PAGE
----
Organizations often focus on cost accounting data but don’t look at all the factors that influence that data. As a result, vast sums are spent to allocate costs that have nothing to do with cash. Instead, start with value, determine price, then justify costs that can incur profits. Since you can calculate different costs using the same data, it’s evident that costs do not represent cash. Cost accounting confuses metrics with measurements. There are three primary reasons cost accounting is a bad practice: You have to create and force math and relationships that do not exist. By doing this, you lose touch with your operations. You make meaningless numbers that people consider as gospel when in reality, they are nothing but opinions. A company needs to start with value, then determine price, which justifies the costs that can be profitably incurred to produce a good or service. It seems obvious to constrain a company with a final price before you incur any costs, yet this practice has yet to be widely followed, despite its proven successes. Costs are undoubtedly essential, but the crucial distinction is when they are viewed and what measures to use.
Modeling cash flow and capacity. Adaptive Capacity Model. Segall’s Law.
Accounting and financial professionals.
Identify why modeling cash flow and capacity is superior to cost accounting. Recognize the Adaptive Capacity Model. Determine the difference between metrics and measurements. Recognize Segall’s Law A person with one watch knows what time it is; a person with two watches is never quite sure.
Daniel Morris, California CPA Education Foundation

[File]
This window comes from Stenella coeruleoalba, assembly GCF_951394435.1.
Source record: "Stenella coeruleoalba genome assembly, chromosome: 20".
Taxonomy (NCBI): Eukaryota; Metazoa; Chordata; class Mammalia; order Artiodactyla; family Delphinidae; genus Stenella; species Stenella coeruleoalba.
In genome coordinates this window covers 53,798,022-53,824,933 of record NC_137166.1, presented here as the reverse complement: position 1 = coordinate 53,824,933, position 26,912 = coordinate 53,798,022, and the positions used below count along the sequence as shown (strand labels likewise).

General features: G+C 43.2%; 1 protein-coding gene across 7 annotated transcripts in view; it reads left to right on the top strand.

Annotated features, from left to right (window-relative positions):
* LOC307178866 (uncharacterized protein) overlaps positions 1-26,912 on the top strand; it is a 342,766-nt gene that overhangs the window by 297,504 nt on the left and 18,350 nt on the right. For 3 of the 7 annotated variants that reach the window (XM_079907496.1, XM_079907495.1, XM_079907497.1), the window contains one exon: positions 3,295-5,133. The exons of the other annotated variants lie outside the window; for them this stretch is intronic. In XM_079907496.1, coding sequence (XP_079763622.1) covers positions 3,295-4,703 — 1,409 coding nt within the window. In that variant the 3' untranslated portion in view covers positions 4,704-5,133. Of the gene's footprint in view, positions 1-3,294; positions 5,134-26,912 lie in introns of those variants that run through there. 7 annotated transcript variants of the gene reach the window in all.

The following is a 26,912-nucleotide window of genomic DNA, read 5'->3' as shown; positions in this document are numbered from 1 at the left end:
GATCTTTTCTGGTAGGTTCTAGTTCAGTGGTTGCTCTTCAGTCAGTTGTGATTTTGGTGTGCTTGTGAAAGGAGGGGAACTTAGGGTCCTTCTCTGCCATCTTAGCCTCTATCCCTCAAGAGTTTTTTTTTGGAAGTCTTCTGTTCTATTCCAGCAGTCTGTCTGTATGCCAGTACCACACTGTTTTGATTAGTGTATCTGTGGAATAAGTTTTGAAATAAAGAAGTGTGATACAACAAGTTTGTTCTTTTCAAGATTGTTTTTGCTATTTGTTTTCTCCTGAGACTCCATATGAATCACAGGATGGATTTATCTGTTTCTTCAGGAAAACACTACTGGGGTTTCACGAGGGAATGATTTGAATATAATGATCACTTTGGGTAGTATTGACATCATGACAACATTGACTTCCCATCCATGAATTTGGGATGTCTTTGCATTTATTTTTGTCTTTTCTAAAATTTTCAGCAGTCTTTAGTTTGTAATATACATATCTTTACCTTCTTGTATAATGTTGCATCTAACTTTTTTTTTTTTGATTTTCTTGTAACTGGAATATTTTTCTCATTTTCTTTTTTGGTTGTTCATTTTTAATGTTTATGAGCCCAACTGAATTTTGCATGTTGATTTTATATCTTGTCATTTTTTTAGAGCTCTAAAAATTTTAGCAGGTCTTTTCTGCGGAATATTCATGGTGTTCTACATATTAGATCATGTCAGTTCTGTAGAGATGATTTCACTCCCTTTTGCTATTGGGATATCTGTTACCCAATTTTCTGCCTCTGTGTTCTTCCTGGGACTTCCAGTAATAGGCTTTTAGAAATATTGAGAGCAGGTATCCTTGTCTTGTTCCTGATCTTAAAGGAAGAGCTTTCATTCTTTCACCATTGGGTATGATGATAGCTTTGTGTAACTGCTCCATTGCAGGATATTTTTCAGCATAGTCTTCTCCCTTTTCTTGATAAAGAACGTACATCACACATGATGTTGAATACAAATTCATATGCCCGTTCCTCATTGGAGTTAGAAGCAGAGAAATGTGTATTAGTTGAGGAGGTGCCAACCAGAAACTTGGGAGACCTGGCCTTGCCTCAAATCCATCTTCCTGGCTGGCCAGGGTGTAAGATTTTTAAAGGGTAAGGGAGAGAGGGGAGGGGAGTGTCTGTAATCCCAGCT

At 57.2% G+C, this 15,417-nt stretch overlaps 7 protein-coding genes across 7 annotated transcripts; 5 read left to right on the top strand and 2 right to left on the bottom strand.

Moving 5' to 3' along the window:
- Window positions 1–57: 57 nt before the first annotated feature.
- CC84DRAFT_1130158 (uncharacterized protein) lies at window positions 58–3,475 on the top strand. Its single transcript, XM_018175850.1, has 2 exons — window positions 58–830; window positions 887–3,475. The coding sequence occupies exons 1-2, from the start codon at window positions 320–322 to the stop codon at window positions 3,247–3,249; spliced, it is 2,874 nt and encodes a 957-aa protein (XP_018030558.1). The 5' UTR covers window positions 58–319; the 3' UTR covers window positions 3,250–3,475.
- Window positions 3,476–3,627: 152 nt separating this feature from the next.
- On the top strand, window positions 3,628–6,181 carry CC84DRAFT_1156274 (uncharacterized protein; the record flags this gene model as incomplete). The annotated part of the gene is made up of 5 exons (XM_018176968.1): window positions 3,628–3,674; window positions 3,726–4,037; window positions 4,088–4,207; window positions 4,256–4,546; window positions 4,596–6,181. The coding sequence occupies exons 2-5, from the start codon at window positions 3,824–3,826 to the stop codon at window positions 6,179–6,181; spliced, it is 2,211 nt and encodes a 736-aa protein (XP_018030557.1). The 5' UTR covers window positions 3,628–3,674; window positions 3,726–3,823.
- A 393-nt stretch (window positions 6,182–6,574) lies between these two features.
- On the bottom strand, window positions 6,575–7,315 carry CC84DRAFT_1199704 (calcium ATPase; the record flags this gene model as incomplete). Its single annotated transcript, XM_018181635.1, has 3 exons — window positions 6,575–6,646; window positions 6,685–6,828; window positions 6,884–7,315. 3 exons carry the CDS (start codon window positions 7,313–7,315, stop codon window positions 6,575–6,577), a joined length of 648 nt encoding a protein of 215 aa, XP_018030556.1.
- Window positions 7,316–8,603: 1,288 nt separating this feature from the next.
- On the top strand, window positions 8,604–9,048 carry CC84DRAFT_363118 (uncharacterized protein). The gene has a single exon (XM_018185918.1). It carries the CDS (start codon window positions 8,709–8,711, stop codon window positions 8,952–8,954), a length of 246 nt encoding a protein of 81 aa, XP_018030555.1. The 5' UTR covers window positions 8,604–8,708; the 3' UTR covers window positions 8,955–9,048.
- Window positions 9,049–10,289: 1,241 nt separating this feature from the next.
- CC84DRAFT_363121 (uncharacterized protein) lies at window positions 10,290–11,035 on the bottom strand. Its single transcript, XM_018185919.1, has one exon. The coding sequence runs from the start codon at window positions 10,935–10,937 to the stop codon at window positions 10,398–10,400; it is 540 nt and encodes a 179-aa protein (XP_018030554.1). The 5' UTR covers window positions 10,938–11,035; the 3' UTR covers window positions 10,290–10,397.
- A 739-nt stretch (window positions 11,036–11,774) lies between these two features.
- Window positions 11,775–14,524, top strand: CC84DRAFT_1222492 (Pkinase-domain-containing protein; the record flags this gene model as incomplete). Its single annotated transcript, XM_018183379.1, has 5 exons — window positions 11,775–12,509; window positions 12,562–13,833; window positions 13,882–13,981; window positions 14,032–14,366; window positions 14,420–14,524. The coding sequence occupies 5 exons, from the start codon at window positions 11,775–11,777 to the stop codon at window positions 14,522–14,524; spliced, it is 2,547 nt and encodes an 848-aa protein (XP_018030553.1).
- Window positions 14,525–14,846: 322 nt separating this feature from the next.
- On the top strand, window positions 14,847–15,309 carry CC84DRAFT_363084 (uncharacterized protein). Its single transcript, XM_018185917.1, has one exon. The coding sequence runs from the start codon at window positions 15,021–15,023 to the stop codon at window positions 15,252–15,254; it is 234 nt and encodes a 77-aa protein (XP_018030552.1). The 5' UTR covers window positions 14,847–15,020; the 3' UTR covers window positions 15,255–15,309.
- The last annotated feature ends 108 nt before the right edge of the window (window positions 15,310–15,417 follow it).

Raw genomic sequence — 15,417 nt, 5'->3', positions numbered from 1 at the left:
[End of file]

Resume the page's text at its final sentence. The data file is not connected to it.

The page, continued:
Daniel Morris is a sought after global expert in multi-national business structuring, tax optimization, and asset protection. Leveraging over 30 years of holistic accounting, tax, and business advisory services to successful entrepreneurial and family-based enterprises, he serves emerging and middle markets. Dan began his accounting career in 1984 at Ernst & Young in Silicon Valley, California. Today, he coordinates his services by leading Morris + D’Angelo, a Silicon Valley and Los Angeles based accounting and tax specialization firm. Additionally, Dan leads the consulting services for Strategic Global Advisors, a Nassau based global tax and business structuring advisory service, and is a co-founder of the VeraSage Institute, a think tank dedicated to assisting the professions and knowledge workers. As a frequent speaker at conferences, leadership development events, and seminars, and a consultant to professional service firms on ethics, implementing global business strategies, asset protection, emerging technologies, total quality service, cryptocurrencies and the blockchain, and value pricing, his work takes him around the world. He has been an educator with numerous professional associations and has authored, developed, and presented 50 courses, seminars, and conferences. As the Chair of the Regulatory Working Group for the Accountants Blockchain Coalition, Dan is actively engaged in all aspects of the blockchain and its associated parts. He has assisted over a dozen blockchain related enterprises including designing the global structure for DASH along with coordinating multiple ICO and/or pre-ICO engagements. Dan is a Master’s candidate with London Law University in their Private Wealth Advising program (anticipated degree 2019). Dan received his Bachelor of Science from the University of Oregon. Dan is active with the California Society of CPAs and the AICPA. Dan has helped establish a number of Silicon Valley start-ups including Signio that was acquired by Verisign for $1.2 billion in 2000. Dan is regularly interviewed by local, national, and international media and has global responsibilities for client services in the areas of business structuring, tax optimization strategies, asset protection design, distributed ledger technologies, and strategic management consulting for closely-held businesses.
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